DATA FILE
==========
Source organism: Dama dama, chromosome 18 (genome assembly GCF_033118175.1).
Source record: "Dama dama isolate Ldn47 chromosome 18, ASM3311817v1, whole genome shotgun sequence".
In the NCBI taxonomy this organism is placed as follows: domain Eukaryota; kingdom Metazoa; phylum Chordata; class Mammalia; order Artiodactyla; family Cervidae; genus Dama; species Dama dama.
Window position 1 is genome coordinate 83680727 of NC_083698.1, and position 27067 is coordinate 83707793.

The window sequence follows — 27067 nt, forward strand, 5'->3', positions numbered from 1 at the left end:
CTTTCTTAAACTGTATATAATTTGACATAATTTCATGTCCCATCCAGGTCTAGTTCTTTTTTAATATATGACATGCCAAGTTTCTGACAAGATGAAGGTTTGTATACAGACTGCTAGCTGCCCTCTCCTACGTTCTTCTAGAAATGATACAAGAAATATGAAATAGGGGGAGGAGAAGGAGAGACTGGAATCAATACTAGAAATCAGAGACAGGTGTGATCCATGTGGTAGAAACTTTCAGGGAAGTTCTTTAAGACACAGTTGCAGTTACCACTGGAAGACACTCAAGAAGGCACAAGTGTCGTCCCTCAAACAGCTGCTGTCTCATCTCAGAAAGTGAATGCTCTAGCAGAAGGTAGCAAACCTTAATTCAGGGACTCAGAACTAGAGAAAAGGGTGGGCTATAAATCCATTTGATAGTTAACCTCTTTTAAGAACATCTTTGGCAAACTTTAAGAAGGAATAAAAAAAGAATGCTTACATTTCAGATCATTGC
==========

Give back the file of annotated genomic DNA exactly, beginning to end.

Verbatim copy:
Source organism: Dama dama, chromosome 18 (genome assembly GCF_033118175.1).
Source record: "Dama dama isolate Ldn47 chromosome 18, ASM3311817v1, whole genome shotgun sequence".
In the NCBI taxonomy this organism is placed as follows: domain Eukaryota; kingdom Metazoa; phylum Chordata; class Mammalia; order Artiodactyla; family Cervidae; genus Dama; species Dama dama.
Window position 1 is genome coordinate 83680727 of NC_083698.1, and position 27067 is coordinate 83707793.

The window sequence follows — 27067 nt, forward strand, 5'->3', positions numbered from 1 at the left end:
CTTTCTTAAACTGTATATAATTTGACATAATTTCATGTCCCATCCAGGTCTAGTTCTTTTTTAATATATGACATGCCAAGTTTCTGACAAGATGAAGGTTTGTATACAGACTGCTAGCTGCCCTCTCCTACGTTCTTCTAGAAATGATACAAGAAATATGAAATAGGGGGAGGAGAAGGAGAGACTGGAATCAATACTAGAAATCAGAGACAGGTGTGATCCATGTGGTAGAAACTTTCAGGGAAGTTCTTTAAGACACAGTTGCAGTTACCACTGGAAGACACTCAAGAAGGCACAAGTGTCGTCCCTCAAACAGCTGCTGTCTCATCTCAGAAAGTGAATGCTCTAGCAGAAGGTAGCAAACCTTAATTCAGGGACTCAGAACTAGAGAAAAGGGTGGGCTATAAATCCATTTGATAGTTAACCTCTTTTAAGAACATCTTTGGCAAACTTTAAGAAGGAATAAAAAAAGAATGCTTACATTTCAGATCATTGC